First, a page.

Thursday, August 12, 2010

2nd camp, 2010

My second camp this year was a little cooler than the first, thank you very much, but not as enjoyable in some respects. There is more than a little of the hermit in me, and I enjoyed the solitude of my first camp. This time there were far to many people and to much activity for my liking. The dogs had to be kept tied much of the time. There are public corrals and an outhouse at this camp, but more conveniences means more people, and there really was no place else to camp nearby. There were a few times when I seriously considered packing up and going someplace else if it hadn’t been so much trouble; then things would quiet down as people either packed up and headed up the trail or went home. I had peace and quiet for awhile, at least for the time being.

Fishing? Well yeah, kind of, considering there was no chance to fish at all at my first camp. It was an eye opener for me though. I have been geared up for fishing the high country lakes or many years now, and it has been a long time since I fly fished a creek. I spent considerable time learning all over again. I used the same rod, reel, and line that I used back then, but to my dismay I found that I couldn‘t see the fly much of the time, and unless the light was fairly good I couldn’t even see the line. The old eyes aren’t as good as they used to be. For a short time I rigged up a spinning rod with a small Panther Martin spinner, and caught a trout on the first cast. I kept fooling round and soon hung up on the rocks and lost the spinner. The only practical way to fish a creek like this is with a fly. Spinners would have to be very small and light, like a tiny Colorado spinner, and then count on losing many of them. I caught enough trout to keep me interested, and to fry up with bacon and eggs for breakfast, but the truth is I lost more than I caught.

No excuses, but I was really limited to only 4 pools where I could fish. On the first evening I was there, before I even started to fish, a party of local people came in off the trail. A couple of teenage boys grabbed their rods and headed for the creek while their parents unloaded and unsaddled their mules. Those young fellows could scramble over the rocks where I couldn’t or wouldn’t attempt to go, and reach places I couldn’t. They caught several fish in the short time they were there. A few days later a neighbor of mine brought his family up for a one night campout and some fishing. Again, 2 teenage boys. Those kids not only scrambled over the rocks, but waded right down the middle of the creek. They did quite good, where I had been able to catch only an occasional fish. Ah to be young again! By the time I left that camp and headed for home, that section of creek had been pretty well fished out.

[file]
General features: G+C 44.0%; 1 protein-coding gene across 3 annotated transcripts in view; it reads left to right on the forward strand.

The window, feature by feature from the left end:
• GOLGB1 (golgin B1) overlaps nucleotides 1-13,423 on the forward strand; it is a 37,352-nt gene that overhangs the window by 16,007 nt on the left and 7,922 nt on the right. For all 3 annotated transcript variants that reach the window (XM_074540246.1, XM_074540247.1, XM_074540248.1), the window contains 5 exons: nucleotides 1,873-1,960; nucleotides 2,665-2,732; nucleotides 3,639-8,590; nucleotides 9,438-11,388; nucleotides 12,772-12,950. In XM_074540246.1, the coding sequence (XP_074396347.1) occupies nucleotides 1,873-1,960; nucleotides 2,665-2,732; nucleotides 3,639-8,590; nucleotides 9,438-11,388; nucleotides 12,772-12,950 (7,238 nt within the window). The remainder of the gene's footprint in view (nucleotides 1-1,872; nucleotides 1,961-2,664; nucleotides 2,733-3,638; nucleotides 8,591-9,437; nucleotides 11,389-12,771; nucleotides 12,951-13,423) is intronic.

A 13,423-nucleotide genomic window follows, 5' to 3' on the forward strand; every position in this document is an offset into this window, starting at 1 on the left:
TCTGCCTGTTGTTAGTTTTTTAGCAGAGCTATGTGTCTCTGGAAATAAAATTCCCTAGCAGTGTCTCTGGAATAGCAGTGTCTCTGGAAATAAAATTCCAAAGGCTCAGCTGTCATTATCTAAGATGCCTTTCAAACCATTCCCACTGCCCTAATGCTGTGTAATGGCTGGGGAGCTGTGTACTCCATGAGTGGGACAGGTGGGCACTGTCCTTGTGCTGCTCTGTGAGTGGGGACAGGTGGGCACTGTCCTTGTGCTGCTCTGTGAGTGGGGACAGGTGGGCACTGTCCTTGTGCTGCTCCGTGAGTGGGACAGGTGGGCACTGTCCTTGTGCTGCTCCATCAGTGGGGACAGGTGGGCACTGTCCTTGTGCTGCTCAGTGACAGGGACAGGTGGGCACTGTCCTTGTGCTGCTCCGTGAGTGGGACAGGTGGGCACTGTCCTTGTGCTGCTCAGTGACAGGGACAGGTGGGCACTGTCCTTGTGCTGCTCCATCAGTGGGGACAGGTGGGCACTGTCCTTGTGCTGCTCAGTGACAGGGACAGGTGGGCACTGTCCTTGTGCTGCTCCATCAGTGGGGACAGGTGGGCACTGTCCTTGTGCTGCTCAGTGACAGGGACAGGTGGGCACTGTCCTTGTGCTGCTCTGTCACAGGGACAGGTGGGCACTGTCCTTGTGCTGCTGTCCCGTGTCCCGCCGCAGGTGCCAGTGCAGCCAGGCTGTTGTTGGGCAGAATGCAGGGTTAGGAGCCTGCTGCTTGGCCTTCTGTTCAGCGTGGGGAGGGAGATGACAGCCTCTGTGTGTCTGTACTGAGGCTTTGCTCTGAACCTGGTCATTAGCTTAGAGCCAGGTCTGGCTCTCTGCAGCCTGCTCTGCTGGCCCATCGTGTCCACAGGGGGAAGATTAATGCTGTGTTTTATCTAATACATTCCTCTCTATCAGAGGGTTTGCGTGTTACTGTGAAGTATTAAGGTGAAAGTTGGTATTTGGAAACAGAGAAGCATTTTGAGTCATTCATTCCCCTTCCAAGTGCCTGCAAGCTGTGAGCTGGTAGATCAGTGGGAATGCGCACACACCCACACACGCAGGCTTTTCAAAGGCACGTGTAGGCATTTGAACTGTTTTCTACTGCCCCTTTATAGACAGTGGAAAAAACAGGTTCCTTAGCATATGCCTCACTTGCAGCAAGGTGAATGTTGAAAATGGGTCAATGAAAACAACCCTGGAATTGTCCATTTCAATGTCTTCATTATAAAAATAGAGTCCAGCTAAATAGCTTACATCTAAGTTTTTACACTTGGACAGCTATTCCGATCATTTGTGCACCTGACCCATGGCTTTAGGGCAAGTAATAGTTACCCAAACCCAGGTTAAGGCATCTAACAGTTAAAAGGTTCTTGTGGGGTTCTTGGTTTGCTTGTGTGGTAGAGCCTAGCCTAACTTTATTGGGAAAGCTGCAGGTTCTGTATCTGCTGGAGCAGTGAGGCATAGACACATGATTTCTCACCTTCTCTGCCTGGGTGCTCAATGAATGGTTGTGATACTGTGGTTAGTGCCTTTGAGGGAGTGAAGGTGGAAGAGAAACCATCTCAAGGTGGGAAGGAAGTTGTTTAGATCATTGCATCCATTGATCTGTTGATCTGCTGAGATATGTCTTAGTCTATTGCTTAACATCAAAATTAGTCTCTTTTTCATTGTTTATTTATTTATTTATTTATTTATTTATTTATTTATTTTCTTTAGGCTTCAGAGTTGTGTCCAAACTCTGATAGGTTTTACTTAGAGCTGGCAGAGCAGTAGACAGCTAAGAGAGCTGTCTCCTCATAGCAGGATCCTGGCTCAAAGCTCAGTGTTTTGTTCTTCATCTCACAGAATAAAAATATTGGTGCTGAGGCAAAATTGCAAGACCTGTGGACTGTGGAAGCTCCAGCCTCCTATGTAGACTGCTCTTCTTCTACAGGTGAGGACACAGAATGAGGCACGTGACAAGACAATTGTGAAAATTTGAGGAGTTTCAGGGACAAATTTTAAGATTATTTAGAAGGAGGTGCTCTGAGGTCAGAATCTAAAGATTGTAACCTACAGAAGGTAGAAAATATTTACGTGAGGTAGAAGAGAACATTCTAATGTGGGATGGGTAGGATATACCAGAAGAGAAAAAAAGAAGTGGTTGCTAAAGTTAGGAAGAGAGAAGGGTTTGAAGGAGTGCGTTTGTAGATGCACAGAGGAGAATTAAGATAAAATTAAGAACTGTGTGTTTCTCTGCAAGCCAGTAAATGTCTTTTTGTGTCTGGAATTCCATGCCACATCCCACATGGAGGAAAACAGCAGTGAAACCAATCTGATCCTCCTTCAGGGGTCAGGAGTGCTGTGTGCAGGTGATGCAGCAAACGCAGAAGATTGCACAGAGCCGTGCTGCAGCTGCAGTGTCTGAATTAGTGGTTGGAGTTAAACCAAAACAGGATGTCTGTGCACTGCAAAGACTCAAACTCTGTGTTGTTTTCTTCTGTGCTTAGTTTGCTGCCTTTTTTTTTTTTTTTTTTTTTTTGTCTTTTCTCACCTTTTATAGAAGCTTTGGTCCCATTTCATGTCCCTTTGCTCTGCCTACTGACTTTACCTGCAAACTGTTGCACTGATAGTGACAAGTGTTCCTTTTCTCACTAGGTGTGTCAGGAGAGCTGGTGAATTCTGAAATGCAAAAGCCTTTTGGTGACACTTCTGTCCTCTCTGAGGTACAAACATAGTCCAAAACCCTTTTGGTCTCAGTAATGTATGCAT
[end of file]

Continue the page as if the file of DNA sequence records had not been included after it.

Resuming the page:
Shacklefored Creek

Once in awhile I would saddle Sis and take a short ride up the creek, prospecting for other likely places to fish. I see some changes I need to make. I have a couple of pack rods that break down into 4 pieces and fit in medal cases to carry them; but with these old eyes it takes me forever to rig one up and tie a fly on the line. I need one of the small telescoping rods that fold up to little more than a foot long. That way I can carry one all rigged up and ready to go. Then I could ride up a creek to a likely looking spot, fish for a little while, then fold the rod up and ride on to the next spot. Also, I have another fly reel here at home, loaded with a different color line that is easier to see. That should help a lot. It’s a learning process.


There were things besides fishing that occupied some of my time. As I said, people would come and go at this camp, and at least I knew some of them. A couple of commercial packers made some trips, packing people to the high country lakes. Cattle belonging to a local ranch also graze these mountains. One day the packers came into camp with a tale to tell. A dead cow was laying in a spot far to close to the trail, and 3 or 4 bears were feeding on it. One of the packers got a dandy picture of a bear, taken with a simple cell phone camera; the bear standing with its front feet on a log and looking right at the packer. The packer had a pistol with him, and he fired a shot into the log. The bear just stood there, and none of them ran off. They weren’t about to leave that carcass! From then on we tried to warn all back packers we possibly could to beware of those bears.